Sir Philip Watts, Shell

Sir Philip Watts was the chairman of Royal Dutch Shell at the time of the company’s embarrassing oil reserves scandal in 2004. Sir Philip was ousted from the company after admitting that it had overstated its reserves by some 25 per cent and would have to cut its estimate for proven oil and gas reserves by 3.9 billion barrels.

In spite of losing his job, Sir Philip managed to hang on to a not insubstantial annual pension of almost £600,000.

Although he was investigated by both the Financial Services Authority in the UK and Wall Street’s Securities and Exchange Commission in the US, over allegations that he had misled the stock market, no charges were ever brought against him.

Larry Fish, RBS

Larry Fish was a director of Royal Bank of Scotland until he retired in May last year, taking with him an annual pension of $2.08m. Mr Fish ran the US commercial bank Citizens, which RBS acquired back in 1988, and used as a stepping stone to develop a presence in the US. Although Citizens had long been seen as one of the most successful parts of the RBS group, RBS’s results published this week revealed that the number of delinquent loans on Citizens’ books multiplied last year – hitting $1.1bn in the fourth quarter. Mr Fish was in charge of the company when many of these loans were being granted, but he managed to make his escape from the company before the worst of banking crisis hit.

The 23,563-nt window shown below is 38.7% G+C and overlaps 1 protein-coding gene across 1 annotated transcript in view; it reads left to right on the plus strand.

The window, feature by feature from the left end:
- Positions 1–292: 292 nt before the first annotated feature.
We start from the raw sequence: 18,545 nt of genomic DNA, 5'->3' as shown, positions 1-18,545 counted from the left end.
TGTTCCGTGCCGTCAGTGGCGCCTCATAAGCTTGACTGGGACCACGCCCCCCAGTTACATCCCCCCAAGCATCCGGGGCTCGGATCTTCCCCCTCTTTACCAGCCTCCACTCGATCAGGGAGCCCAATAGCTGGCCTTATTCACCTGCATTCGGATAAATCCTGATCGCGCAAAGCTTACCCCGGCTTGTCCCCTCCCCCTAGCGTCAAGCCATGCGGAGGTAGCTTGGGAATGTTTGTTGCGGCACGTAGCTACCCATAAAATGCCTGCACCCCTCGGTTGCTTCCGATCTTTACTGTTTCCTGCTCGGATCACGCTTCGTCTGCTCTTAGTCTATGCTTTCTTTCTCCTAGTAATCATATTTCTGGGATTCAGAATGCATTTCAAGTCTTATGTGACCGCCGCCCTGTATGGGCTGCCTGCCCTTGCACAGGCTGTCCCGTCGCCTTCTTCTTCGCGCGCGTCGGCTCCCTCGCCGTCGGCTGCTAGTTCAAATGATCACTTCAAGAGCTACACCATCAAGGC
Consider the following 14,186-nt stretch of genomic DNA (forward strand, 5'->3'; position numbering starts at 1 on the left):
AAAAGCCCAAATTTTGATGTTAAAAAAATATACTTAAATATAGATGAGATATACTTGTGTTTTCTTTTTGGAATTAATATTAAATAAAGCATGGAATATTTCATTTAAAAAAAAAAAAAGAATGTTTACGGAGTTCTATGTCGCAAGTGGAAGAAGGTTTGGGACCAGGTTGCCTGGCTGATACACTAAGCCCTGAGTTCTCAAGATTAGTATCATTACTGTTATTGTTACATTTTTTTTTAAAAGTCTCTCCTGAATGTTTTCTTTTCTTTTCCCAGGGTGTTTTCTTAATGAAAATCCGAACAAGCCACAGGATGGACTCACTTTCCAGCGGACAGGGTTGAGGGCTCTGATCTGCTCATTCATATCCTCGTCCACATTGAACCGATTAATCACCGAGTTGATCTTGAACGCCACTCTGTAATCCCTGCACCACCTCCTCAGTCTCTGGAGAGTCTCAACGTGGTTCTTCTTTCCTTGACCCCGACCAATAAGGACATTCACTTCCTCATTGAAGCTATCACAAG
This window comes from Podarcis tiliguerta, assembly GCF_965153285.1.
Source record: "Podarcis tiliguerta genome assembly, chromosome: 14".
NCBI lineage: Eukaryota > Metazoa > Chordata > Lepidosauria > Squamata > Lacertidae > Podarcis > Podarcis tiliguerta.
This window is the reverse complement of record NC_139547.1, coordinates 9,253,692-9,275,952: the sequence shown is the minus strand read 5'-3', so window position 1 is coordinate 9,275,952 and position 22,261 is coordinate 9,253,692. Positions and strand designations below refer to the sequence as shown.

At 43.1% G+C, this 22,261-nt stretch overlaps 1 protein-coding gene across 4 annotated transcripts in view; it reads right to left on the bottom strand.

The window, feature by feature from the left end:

Lord Browne, BP

Lord Browne’s final months at BP were mired in scandal – ending with his resignation in May 2007 after it was revealed he had lied to a court about how he had met a gay lover. Only months before, an inquiry into an explosion at BP’s Texas City refinery – which killed 15 people – concluded that the incident was the result of systematic failings in the plant’s safety procedures. Nevertheless, the former chief executive – who worked at BP for 41 years – still managed to leave the company with a payout of about £10m, and an annual pension of just over £1m. Two large pension funds challenged the legality of Lord Browne’s sizeable pension, but were ultimately unsuccessful.

Ernest Saunders, Guinness

Ernest Saunders spent time in jail for his part in the Guinness share trading fraud – one of Britain’s most infamous corporate scandals. He famously managed to have his sentence reduced from five to two and a half years after it was claimed that he was suffering from pre-senile dementia, and eventually spent just 10 months inside. After his release, however, he made a miraculous recovery from what is an incurable disease, and was soon recruited as a consultant to Carphone Warehouse. He still draws a healthy pension of £75,000 a year from Guinness – which is now owned by Diageo – and is believed to have houses in London, Sussex and Switzerland.